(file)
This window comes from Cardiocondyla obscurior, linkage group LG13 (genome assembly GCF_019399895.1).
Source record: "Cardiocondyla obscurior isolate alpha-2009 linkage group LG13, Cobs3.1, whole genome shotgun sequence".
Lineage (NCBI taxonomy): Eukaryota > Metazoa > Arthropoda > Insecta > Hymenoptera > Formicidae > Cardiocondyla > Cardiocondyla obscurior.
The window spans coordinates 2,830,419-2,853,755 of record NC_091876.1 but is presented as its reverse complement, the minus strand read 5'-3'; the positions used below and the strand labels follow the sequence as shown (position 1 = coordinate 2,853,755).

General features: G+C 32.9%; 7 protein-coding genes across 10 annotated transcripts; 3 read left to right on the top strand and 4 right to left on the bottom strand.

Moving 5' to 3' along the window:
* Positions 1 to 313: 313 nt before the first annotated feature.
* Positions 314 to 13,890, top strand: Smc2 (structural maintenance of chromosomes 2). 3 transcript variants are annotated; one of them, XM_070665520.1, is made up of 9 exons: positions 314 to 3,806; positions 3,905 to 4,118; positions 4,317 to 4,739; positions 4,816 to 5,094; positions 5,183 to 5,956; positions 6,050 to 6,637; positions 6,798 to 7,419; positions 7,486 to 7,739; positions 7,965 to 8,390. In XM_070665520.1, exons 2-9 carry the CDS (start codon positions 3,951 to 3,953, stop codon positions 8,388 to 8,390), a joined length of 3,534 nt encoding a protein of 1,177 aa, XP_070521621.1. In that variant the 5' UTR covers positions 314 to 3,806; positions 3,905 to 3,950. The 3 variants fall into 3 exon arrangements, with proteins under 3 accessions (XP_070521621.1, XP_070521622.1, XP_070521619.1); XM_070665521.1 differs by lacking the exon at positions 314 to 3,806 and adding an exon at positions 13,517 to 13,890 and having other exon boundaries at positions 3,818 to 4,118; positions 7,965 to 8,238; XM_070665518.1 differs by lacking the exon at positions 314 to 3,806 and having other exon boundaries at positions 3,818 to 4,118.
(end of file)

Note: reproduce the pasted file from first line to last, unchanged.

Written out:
This window comes from Cardiocondyla obscurior, linkage group LG13 (genome assembly GCF_019399895.1).
Source record: "Cardiocondyla obscurior isolate alpha-2009 linkage group LG13, Cobs3.1, whole genome shotgun sequence".
Lineage (NCBI taxonomy): Eukaryota > Metazoa > Arthropoda > Insecta > Hymenoptera > Formicidae > Cardiocondyla > Cardiocondyla obscurior.
The window spans coordinates 2,830,419-2,853,755 of record NC_091876.1 but is presented as its reverse complement, the minus strand read 5'-3'; the positions used below and the strand labels follow the sequence as shown (position 1 = coordinate 2,853,755).

General features: G+C 32.9%; 7 protein-coding genes across 10 annotated transcripts; 3 read left to right on the top strand and 4 right to left on the bottom strand.

Moving 5' to 3' along the window:
* Positions 1 to 313: 313 nt before the first annotated feature.
* Positions 314 to 13,890, top strand: Smc2 (structural maintenance of chromosomes 2). 3 transcript variants are annotated; one of them, XM_070665520.1, is made up of 9 exons: positions 314 to 3,806; positions 3,905 to 4,118; positions 4,317 to 4,739; positions 4,816 to 5,094; positions 5,183 to 5,956; positions 6,050 to 6,637; positions 6,798 to 7,419; positions 7,486 to 7,739; positions 7,965 to 8,390. In XM_070665520.1, exons 2-9 carry the CDS (start codon positions 3,951 to 3,953, stop codon positions 8,388 to 8,390), a joined length of 3,534 nt encoding a protein of 1,177 aa, XP_070521621.1. In that variant the 5' UTR covers positions 314 to 3,806; positions 3,905 to 3,950. The 3 variants fall into 3 exon arrangements, with proteins under 3 accessions (XP_070521621.1, XP_070521622.1, XP_070521619.1); XM_070665521.1 differs by lacking the exon at positions 314 to 3,806 and adding an exon at positions 13,517 to 13,890 and having other exon boundaries at positions 3,818 to 4,118; positions 7,965 to 8,238; XM_070665518.1 differs by lacking the exon at positions 314 to 3,806 and having other exon boundaries at positions 3,818 to 4,118.